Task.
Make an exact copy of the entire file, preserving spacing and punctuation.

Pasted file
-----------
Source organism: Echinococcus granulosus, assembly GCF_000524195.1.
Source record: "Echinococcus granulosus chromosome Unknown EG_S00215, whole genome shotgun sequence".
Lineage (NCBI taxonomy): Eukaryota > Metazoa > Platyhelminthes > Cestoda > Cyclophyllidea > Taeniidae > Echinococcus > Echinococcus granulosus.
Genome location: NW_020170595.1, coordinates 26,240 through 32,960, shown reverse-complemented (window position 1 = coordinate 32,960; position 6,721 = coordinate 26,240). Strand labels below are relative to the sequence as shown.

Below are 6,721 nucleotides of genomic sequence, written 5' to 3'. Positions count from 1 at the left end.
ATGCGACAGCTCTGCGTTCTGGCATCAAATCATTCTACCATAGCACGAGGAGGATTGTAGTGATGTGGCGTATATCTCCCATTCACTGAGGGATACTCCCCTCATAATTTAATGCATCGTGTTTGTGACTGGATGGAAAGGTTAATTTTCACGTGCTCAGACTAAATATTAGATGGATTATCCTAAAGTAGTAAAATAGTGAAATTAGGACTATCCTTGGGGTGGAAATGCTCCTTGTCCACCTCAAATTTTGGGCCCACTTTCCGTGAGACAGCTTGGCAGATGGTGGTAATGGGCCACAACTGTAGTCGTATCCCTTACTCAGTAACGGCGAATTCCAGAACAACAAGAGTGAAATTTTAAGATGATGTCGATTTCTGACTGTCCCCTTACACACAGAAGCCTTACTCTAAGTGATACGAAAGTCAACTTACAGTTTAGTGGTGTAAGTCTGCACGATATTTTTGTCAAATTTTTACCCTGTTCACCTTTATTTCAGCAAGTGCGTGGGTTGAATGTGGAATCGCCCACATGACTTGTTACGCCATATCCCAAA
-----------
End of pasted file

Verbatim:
Source organism: Echinococcus granulosus, assembly GCF_000524195.1.
Source record: "Echinococcus granulosus chromosome Unknown EG_S00215, whole genome shotgun sequence".
Lineage (NCBI taxonomy): Eukaryota > Metazoa > Platyhelminthes > Cestoda > Cyclophyllidea > Taeniidae > Echinococcus > Echinococcus granulosus.
Genome location: NW_020170595.1, coordinates 26,240 through 32,960, shown reverse-complemented (window position 1 = coordinate 32,960; position 6,721 = coordinate 26,240). Strand labels below are relative to the sequence as shown.

Below are 6,721 nucleotides of genomic sequence, written 5' to 3'. Positions count from 1 at the left end.
ATGCGACAGCTCTGCGTTCTGGCATCAAATCATTCTACCATAGCACGAGGAGGATTGTAGTGATGTGGCGTATATCTCCCATTCACTGAGGGATACTCCCCTCATAATTTAATGCATCGTGTTTGTGACTGGATGGAAAGGTTAATTTTCACGTGCTCAGACTAAATATTAGATGGATTATCCTAAAGTAGTAAAATAGTGAAATTAGGACTATCCTTGGGGTGGAAATGCTCCTTGTCCACCTCAAATTTTGGGCCCACTTTCCGTGAGACAGCTTGGCAGATGGTGGTAATGGGCCACAACTGTAGTCGTATCCCTTACTCAGTAACGGCGAATTCCAGAACAACAAGAGTGAAATTTTAAGATGATGTCGATTTCTGACTGTCCCCTTACACACAGAAGCCTTACTCTAAGTGATACGAAAGTCAACTTACAGTTTAGTGGTGTAAGTCTGCACGATATTTTTGTCAAATTTTTACCCTGTTCACCTTTATTTCAGCAAGTGCGTGGGTTGAATGTGGAATCGCCCACATGACTTGTTACGCCATATCCCAAA